IN THE UNITED STATES DISTRICT COURT FOR THE WESTERN DISTRICT OF PENNSYLVANIA
December 17, 2010
DISCOUNT PAYMENT PROCESSING, INC., PLAINTIFF,
APPLIED CARD SYSTEMS, INC., DEFENDANT.
The opinion of the court was delivered by: McVerry, J.
MEMORANDUM OPINION AND ORDER
Presently pending before the Court for disposition is the PARTIAL MOTION TO DISMISS OR, IN THE ALTERNATIVE, MOTION TO STRIKE, with brief in support, filed by Defendant (Document Nos. 7 and 8), the MEMORANDUM OF LAW IN OPPOSITION filed by Plaintiff (Document No. 14), and the REPLY BRIEF filed by Defendant (Document No. 18).
After careful consideration of the motion, the filings in support and opposition thereto, the memoranda of the parties, the relevant case law, and the record as a whole, the partial motion to dismiss filed by Defendant will be denied.
The following facts are taken from the Complaint. Defendant, Applied Card Systems, Inc., is in the business of selling merchant credit card payment accounts and processing services to merchants and managing the resulting portfolio of such accounts ("Portfolio Assets"). In June, 2010, the parties entered into a Letter of Intent, which set forth an agreement between the parties to explore the possibility of Defendant purchasing for $8,500,000.00 Plaintiff‟s Portfolio Assets, including the monthly revenue streams from certain unspecified credit card accounts.
Defendant was granted an exclusive period of time, specifically through July 16, 2010, within which to conduct and complete its due diligence review. Closing of the transaction was to occur on or about July 31, 2010.
The Letter of Intent also provided that Defendant "may terminate this Letter of Intent at any time by sending notice of such termination to [Plaintiff] by no later than 5:00 P.M. Eastern Daylight Time on the expiration date of the Due Diligence Period. . . . However, upon expiration of the Due Diligence Period, [Defendant] shall be obligated to close the transaction as outlined herein." According to the Complaint, eleven (11) days after the Due Diligence termination had expired, Defendant advised Plaintiff that it would not be proceeding with the purchase of the Portfolio Assets.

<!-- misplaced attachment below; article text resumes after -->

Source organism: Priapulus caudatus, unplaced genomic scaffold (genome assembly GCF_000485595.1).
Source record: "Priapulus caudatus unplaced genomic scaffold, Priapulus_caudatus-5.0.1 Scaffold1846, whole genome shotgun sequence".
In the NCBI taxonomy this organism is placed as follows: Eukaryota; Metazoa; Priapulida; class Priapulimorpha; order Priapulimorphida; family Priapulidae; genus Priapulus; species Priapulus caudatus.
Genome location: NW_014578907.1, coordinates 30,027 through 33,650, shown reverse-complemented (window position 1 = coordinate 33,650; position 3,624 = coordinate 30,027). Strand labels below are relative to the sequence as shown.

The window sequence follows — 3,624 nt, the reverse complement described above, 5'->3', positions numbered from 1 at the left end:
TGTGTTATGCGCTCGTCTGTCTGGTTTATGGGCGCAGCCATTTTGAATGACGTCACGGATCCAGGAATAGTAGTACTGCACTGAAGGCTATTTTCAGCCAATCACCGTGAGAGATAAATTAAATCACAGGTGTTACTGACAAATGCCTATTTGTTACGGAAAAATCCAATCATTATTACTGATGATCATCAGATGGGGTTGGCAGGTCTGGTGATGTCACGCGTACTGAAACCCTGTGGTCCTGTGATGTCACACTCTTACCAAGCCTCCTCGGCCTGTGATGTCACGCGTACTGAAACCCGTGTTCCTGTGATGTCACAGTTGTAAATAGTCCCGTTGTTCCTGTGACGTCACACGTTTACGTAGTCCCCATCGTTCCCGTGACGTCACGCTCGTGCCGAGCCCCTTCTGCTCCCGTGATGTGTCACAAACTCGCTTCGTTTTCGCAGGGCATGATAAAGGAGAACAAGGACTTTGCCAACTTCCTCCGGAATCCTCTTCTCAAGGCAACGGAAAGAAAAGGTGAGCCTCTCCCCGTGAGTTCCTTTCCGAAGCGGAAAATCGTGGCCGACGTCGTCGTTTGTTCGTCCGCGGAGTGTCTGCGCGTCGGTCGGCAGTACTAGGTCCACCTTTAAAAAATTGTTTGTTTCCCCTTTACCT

On August 11, 2010, Plaintiff demanded in writing that Defendant complete the transaction in accordance with the terms of the Letter of Intent. Despite such demand, Defendant has failed and refused to consummate the transaction under the Letter of Intent and has failed and refused to pay the Purchase Price to Plaintiff .
On September 17, 2010, Plaintiff filed the instant lawsuit in which alleges that Defendant‟s decision not to purchase the Portfolio Assets was a breach of the Letter of the Intent. In the First Claim for Relief of the Complaint, Plaintiff seeks the equitable remedy of specific performance and requests that the Court order Defendant to complete the transaction in accordance with the terms of the Letter of Intent. In the Second Claim for Relief of the Complaint, Plaintiff seeks "[i]n the alternative, in the event that the Court finds that [Plaintiff ] is not entitled to a decree of specific performance . . . then [Plaintiff] shall be entitled to recover money damages against [Defendant] as and for [Defendant‟s] breach of the [Letter of Intent]."
Defendant requests that Plaintiff‟s equitable claim for specific performance be dismissed pursuant to Federal Rule of Civil 12(b)(6) because Plaintiff has an adequate remedy at law. In the alternative, Defendant requests that Plaintiff‟s claim for specific performance be stricken pursuant to Federal Rule of Civil Procedure 12(f).
Standard of Review
A motion to dismiss pursuant to Fed. R. Civ. P. 12(b)(6) challenges the legal sufficiency of the complaint filed by Plaintiff. The United States Supreme Court has held that "[a] plaintiff‟s obligation is to provide the "grounds‟ of his "entitle[ment] to relief‟ requires more than labels and conclusions, and a formulaic recitation of the elements of a cause of action will not do." Bell Atlantic Corp. v. Twombly, 550 U.S. 554, 555 (2007) (citing Papasan v. Allain, 478 U.S. 265, 286 (1986) (alterations in original)).
The Court must accept as true all well-pleaded facts and allegations, and must draw all reasonable inferences therefrom in favor of the plaintiff. However, as the United States Supreme Court made clear in Twombly, the "factual allegations must be enough to raise a right to relief above the speculative level." Id. The Supreme Court has subsequently broadened the scope of this requirement, stating that only a complaint that states a plausible claim for relief survives a motion to dismiss." Ashcroft v. Iqbal, -- U.S. --, 129 S. Ct. 1937, 1950 (2009) (emphasis added).
Thus, after Iqbal, a district court must conduct a two-part analysis when presented with a motion to dismiss for failure to state a claim. Fowler v. UPMC Shadyside, 578 F.3d 203, 210 (3d Cir. 2009). First, the Court must separate the factual and legal elements of the claim. Id. Although the Court "must accept all of the complaint‟s well-pleaded facts as true, (it) may disregard any legal conclusions." Id. at 210-211. Second, the Court "must then determine whether the facts alleged in the complaint are sufficient to show that the plaintiff has a "plausible claim for relief.‟ In other words, a complaint must do more than allege the plaintiff‟s entitlement to relief. A complaint has to "show‟ such an entitlement with its facts." Id. at 211 (citing Iqbal 129 S. Ct. at 1950).